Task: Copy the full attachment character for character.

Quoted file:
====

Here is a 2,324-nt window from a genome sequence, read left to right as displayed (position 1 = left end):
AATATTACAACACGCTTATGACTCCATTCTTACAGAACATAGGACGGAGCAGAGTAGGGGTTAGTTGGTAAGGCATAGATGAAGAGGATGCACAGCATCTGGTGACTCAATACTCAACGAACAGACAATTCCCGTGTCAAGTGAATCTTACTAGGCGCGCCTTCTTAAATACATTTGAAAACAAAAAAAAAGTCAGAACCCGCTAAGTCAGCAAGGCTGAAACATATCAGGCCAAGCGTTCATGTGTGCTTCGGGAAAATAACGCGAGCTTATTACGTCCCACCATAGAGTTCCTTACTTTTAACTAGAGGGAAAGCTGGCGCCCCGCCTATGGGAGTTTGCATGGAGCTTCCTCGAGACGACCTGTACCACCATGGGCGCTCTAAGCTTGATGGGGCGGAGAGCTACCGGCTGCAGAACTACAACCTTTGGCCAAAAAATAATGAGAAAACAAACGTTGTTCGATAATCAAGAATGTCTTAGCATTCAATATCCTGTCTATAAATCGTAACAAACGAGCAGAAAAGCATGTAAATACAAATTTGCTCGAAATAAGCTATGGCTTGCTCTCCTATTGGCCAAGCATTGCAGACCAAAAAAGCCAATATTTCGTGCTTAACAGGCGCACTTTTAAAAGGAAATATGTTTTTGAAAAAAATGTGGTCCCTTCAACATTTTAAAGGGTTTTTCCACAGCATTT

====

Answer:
Here is a 2,324-nt window from a genome sequence, read left to right as displayed (position 1 = left end):
AATATTACAACACGCTTATGACTCCATTCTTACAGAACATAGGACGGAGCAGAGTAGGGGTTAGTTGGTAAGGCATAGATGAAGAGGATGCACAGCATCTGGTGACTCAATACTCAACGAACAGACAATTCCCGTGTCAAGTGAATCTTACTAGGCGCGCCTTCTTAAATACATTTGAAAACAAAAAAAAAGTCAGAACCCGCTAAGTCAGCAAGGCTGAAACATATCAGGCCAAGCGTTCATGTGTGCTTCGGGAAAATAACGCGAGCTTATTACGTCCCACCATAGAGTTCCTTACTTTTAACTAGAGGGAAAGCTGGCGCCCCGCCTATGGGAGTTTGCATGGAGCTTCCTCGAGACGACCTGTACCACCATGGGCGCTCTAAGCTTGATGGGGCGGAGAGCTACCGGCTGCAGAACTACAACCTTTGGCCAAAAAATAATGAGAAAACAAACGTTGTTCGATAATCAAGAATGTCTTAGCATTCAATATCCTGTCTATAAATCGTAACAAACGAGCAGAAAAGCATGTAAATACAAATTTGCTCGAAATAAGCTATGGCTTGCTCTCCTATTGGCCAAGCATTGCAGACCAAAAAAGCCAATATTTCGTGCTTAACAGGCGCACTTTTAAAAGGAAATATGTTTTTGAAAAAAATGTGGTCCCTTCAACATTTTAAAGGGTTTTTCCACAGCATTT